Insightful, complex, respectful, frank, and funny, "The Perks of Being a Wallflower" speaks to the struggle of anyone who’s ever been isolated, whether by circumstance or by society. And happily, it doesn’t presume to tie a pretty bow around the outcome.
This week has been an accidental Breakfast Club Festival. First it factored materially into "Pitch Perfect", then Jake Hamilton called "Perks" “The Breakfast Club for a new generation,” and now it happened to be on HBO and is keeping me company as I write this.
(Ally Sheedy just spoke of running away, listing the places she could go concluding with Afghanistan, and resounding in my head was Master Pancake’s John Erler booming, “DON’T go to Afghanistan.” Seriously, make it a point to visit the Alamo Drafthouse and see them; they come to Houston fairly regularly and they’re to die for. But I digress…)
"The Breakfast Club" was, well, the "Breakfast Club" of my generation, and the references have been fun. That film reaches into the hearts and experiences of millions, and "The Perks of Being a Wallflower" will no doubt do the same. That "Perks" doesn't reach as broadly is of little consequence; in this case it’s depth that makes it sing.
Here we meet Charlie (Logan Lerman), still bearing open and isolating wounds as he begins high school, when behold one night Fate shines upon him in the forms of shop classmate Patrick (Ezra Miller) and the enchanting Sam (Emma Watson), and soon he is welcomed into their closely knit, offbeat social circle.
The occasions of compassion, loyalty, identity, and hope I won’t spoil here, but suffice it to say that novelist/screenwriter/director (!!) Stephen Chbosky weaves them with thoughtfulness, care, and great skill. While never becoming leaden, he manages to communicate the importance and long-term effects of things ~ be they first kiss, death of a loved one, childhood trauma, or stigma and betrayal ~ in a tapestry of certain resonance (or remembrance, if one has been through them already).
In Chbosky’s hands the performances simply shine, beginning with the superb Logan Lerman (Shia LaBeouf needs to watch his heels), and "Perks" is an excellent transition piece for Emma Watson as she moves toward roles geared for grownups. And of course it’s always good to see Mae Whitman (Lifetime Pass for "Hope Floats").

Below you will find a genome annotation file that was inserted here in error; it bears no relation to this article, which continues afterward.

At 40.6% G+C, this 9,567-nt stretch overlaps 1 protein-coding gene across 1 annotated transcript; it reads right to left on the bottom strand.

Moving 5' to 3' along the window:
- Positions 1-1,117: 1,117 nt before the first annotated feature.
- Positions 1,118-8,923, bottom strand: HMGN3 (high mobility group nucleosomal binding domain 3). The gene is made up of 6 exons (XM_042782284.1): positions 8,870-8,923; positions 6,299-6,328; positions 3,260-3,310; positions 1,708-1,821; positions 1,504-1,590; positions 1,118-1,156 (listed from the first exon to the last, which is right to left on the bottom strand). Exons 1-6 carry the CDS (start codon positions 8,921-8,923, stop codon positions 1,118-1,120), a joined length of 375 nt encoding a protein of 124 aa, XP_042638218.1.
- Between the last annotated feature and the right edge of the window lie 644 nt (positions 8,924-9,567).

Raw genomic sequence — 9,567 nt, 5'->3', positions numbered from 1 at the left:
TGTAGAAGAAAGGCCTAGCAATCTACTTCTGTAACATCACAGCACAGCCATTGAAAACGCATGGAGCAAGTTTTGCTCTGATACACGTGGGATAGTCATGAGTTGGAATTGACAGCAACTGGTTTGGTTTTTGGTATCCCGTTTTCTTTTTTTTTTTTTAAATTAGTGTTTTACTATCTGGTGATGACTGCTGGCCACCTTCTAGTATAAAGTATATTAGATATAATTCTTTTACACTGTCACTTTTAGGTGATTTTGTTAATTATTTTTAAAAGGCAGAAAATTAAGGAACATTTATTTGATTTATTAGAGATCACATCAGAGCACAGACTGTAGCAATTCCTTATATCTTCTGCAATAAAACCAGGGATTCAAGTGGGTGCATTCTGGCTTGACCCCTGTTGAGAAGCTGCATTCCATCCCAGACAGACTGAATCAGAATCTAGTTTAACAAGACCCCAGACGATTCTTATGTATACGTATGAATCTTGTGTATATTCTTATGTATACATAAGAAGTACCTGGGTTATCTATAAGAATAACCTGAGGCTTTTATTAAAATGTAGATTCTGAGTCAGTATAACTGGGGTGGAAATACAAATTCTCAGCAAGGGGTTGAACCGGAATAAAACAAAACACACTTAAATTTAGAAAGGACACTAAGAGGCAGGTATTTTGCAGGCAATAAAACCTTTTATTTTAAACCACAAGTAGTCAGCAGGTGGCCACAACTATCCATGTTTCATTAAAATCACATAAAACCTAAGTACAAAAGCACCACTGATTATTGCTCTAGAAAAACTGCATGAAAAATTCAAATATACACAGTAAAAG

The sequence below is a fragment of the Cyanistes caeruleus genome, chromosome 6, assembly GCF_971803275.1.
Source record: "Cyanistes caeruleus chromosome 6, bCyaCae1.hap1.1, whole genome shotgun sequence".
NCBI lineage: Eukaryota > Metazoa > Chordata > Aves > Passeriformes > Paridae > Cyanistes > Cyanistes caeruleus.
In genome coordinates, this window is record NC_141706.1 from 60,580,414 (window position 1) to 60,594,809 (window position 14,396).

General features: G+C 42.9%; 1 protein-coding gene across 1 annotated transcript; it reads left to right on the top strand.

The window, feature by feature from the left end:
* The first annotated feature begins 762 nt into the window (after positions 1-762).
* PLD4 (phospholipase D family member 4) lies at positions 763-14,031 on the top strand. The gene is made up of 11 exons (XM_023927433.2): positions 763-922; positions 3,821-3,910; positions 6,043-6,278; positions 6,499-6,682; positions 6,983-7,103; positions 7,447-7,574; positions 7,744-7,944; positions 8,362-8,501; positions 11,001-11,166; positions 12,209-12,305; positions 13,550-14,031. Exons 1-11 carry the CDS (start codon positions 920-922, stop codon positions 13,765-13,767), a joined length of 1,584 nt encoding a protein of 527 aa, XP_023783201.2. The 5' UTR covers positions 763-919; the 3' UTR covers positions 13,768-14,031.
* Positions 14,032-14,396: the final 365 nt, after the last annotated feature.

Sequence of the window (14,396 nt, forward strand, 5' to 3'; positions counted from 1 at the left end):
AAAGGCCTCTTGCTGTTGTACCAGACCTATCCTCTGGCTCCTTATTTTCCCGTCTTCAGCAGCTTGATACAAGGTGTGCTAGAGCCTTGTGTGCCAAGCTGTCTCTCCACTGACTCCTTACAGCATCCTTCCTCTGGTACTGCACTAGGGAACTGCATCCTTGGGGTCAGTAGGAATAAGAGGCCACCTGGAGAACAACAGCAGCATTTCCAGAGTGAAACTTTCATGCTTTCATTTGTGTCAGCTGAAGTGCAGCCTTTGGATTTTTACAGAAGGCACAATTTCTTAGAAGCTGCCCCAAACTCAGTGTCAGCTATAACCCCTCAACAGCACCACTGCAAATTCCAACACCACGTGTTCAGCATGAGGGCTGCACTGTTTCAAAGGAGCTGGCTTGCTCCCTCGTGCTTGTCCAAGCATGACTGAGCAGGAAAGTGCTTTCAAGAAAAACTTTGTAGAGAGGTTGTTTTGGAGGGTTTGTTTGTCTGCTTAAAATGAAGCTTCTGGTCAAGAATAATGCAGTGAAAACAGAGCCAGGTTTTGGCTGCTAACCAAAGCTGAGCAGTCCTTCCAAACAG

The sensation however, bar none, is the astonishing Ezra Miller (I think I’ve used that word twice before), who instantly earned a retroactive Lifetime Pass and hit the Roller Watch. Given that I go into blackout once I decide to see a title, I hadn't done any inquiry into "Perks", merely noting that he looked vaguely familiar before dropping the veil; it thus took me about ten minutes to place him, realizing then the magnitude of his "Perks" performance: he tortured Tilda Swinton in the mind-blowing, gut-wrenching "We Need to Talk About Kevin". So unnerving and deeply unsettling was that performance I wondered with awe how a person draws forth that profound a portrayal without actually being that way (think Edward Norton’s Derek Vinyard Pre-enlightenment), and here he is as the gentlest, most secure of spirits. Roller Research has just bumped to priority status...
For whatever reason you choose it, for however long it lingers, "The Perks of Being a Wallflower" will reward.
Great pairing: "Submarine"
If you liked Perks, try: "It's Kind of a Funny Story"
Story: A teen troubled by loss struggles as he begins high school and is befriended by two free-spirited seniors.
Genre: Stephen Chbosky
Starring: Logan Lerman, Emma Watson, Ezra Miller, Mae Whitman, Melanie Lynskey, Paul Rudd, Joan Cusack, Dylan McDermott, Kate Walsh
Directed by: Stephen Chbosky
Running time: 103 minutes
Official site: http://perks-of-being-a-wallflower.com/
Houston release date: September 28, 2012
Tickets: Check Fandango or your local listings
Screened Sep 25th at the Edwards Grand Palace in Houston TX